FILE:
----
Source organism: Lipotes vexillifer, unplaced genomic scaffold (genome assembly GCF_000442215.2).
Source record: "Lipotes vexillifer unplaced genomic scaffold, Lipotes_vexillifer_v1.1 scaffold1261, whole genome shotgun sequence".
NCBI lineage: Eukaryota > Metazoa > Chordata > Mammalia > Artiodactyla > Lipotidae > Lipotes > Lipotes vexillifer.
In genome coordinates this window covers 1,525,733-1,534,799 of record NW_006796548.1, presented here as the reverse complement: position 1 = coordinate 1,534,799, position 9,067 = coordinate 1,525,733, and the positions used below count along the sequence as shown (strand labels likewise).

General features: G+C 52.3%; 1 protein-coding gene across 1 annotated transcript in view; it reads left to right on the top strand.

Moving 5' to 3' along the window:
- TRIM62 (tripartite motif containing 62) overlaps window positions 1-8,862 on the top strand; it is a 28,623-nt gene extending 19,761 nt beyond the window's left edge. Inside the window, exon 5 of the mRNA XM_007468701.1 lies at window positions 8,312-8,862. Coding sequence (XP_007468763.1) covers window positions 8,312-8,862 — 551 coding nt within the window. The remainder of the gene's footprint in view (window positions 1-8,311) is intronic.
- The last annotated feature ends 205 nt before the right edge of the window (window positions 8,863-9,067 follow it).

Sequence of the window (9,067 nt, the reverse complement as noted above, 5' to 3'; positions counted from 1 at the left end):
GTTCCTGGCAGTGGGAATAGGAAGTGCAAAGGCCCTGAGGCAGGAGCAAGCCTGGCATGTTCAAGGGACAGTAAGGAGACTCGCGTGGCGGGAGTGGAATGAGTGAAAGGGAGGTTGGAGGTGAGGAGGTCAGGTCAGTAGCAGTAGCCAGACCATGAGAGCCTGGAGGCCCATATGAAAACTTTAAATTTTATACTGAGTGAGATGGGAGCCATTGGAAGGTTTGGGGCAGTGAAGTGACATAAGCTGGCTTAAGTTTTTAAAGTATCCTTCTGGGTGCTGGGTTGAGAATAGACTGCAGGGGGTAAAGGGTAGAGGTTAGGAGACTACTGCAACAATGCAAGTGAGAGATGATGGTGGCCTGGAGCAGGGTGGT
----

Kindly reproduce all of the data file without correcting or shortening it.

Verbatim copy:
Source organism: Lipotes vexillifer, unplaced genomic scaffold (genome assembly GCF_000442215.2).
Source record: "Lipotes vexillifer unplaced genomic scaffold, Lipotes_vexillifer_v1.1 scaffold1261, whole genome shotgun sequence".
NCBI lineage: Eukaryota > Metazoa > Chordata > Mammalia > Artiodactyla > Lipotidae > Lipotes > Lipotes vexillifer.
In genome coordinates this window covers 1,525,733-1,534,799 of record NW_006796548.1, presented here as the reverse complement: position 1 = coordinate 1,534,799, position 9,067 = coordinate 1,525,733, and the positions used below count along the sequence as shown (strand labels likewise).

General features: G+C 52.3%; 1 protein-coding gene across 1 annotated transcript in view; it reads left to right on the top strand.

Moving 5' to 3' along the window:
- TRIM62 (tripartite motif containing 62) overlaps window positions 1-8,862 on the top strand; it is a 28,623-nt gene extending 19,761 nt beyond the window's left edge. Inside the window, exon 5 of the mRNA XM_007468701.1 lies at window positions 8,312-8,862. Coding sequence (XP_007468763.1) covers window positions 8,312-8,862 — 551 coding nt within the window. The remainder of the gene's footprint in view (window positions 1-8,311) is intronic.
- The last annotated feature ends 205 nt before the right edge of the window (window positions 8,863-9,067 follow it).

Sequence of the window (9,067 nt, the reverse complement as noted above, 5' to 3'; positions counted from 1 at the left end):
GTTCCTGGCAGTGGGAATAGGAAGTGCAAAGGCCCTGAGGCAGGAGCAAGCCTGGCATGTTCAAGGGACAGTAAGGAGACTCGCGTGGCGGGAGTGGAATGAGTGAAAGGGAGGTTGGAGGTGAGGAGGTCAGGTCAGTAGCAGTAGCCAGACCATGAGAGCCTGGAGGCCCATATGAAAACTTTAAATTTTATACTGAGTGAGATGGGAGCCATTGGAAGGTTTGGGGCAGTGAAGTGACATAAGCTGGCTTAAGTTTTTAAAGTATCCTTCTGGGTGCTGGGTTGAGAATAGACTGCAGGGGGTAAAGGGTAGAGGTTAGGAGACTACTGCAACAATGCAAGTGAGAGATGATGGTGGCCTGGAGCAGGGTGGT